How lucky am I? I got to spend two nights in a row with lovely Olivier Awards nominee Marc Antolin this week.
After sitting behind him at the ceremony at the Royal Albert Hall on Sunday night, when he was nominated for Best Actor in a Musical for Little Shop of Horrors at the Open Air Theatre, on Monday night I got to sit beside him onstage at London’s Park, where he’s currently starring in the European premiere of Tom Coash’s Cry Havoc.
This three-hander, inspired by an incident during the American playwright’s own time living in Egypt, centres on the love between Marc’s British ex-pat Nicholas and James El-Sharawy‘s young Egyptian Mohammed. Does their relationship make Mohammed unsafe? Can Nicholas ‘save’ him by taking him to England? Will Karen Winchester’s surreal civil servant grant the visa to escape? Does Mohammed really want to go, leaving behind his home, his family, his identity and his fight?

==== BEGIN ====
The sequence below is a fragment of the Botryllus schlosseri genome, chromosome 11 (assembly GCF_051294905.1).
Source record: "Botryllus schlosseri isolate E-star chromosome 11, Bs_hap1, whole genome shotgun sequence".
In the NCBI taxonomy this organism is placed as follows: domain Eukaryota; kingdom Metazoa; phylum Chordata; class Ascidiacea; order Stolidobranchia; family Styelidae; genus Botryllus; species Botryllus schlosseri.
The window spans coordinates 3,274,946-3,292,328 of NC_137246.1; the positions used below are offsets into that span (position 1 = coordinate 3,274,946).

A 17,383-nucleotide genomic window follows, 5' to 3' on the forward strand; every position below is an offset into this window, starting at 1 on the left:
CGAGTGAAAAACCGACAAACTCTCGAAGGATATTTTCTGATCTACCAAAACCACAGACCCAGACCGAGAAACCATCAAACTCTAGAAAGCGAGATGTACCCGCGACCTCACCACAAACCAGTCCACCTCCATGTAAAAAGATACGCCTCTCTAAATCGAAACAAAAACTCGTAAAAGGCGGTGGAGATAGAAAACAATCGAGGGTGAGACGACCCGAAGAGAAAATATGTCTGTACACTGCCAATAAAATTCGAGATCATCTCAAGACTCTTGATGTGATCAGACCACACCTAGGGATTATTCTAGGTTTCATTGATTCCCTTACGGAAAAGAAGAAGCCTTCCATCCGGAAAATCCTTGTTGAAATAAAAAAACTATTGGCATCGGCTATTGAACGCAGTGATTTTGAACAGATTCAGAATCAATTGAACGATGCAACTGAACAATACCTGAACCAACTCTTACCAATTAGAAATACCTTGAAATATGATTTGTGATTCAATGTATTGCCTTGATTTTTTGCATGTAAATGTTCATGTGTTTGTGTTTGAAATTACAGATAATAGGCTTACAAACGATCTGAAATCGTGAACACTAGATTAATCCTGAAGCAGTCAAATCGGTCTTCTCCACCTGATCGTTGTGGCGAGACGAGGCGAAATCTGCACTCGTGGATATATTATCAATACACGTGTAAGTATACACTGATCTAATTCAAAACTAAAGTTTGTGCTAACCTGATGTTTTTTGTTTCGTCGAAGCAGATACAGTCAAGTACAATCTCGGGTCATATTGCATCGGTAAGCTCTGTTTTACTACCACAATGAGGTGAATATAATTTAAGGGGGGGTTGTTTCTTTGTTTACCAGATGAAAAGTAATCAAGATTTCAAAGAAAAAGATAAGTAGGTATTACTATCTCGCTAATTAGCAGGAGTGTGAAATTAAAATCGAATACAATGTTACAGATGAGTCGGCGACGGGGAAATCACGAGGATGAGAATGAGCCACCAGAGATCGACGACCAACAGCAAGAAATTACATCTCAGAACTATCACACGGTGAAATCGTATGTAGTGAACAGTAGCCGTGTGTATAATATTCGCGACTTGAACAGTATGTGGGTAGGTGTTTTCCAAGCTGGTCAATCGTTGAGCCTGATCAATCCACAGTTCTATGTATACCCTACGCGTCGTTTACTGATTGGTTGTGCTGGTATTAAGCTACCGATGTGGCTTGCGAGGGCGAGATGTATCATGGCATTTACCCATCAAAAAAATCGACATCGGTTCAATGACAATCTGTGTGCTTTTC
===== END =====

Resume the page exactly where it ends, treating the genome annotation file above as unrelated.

“Love is a search for faith. Putting your hand in the fire and believing”
At a time when our headlines are full of news about Brunei’s gay death penalty laws and religious parents protesting LGBTQ inclusion in classrooms, let alone growing Brexit and Trump-era intolerance to asylum seekers and immigrants, Cry Havoc is scarily relevant and all-too-real.
I was delighted to be able to discuss the issues – as well as moving from musicals to plays (and back again), identity, belonging, chicken’s feet, marmite, the importance of soundscapes, faith versus love and much more – with Marc, James, Karen and Time Zone Theatre Ltd artistic director Pamela Schermann.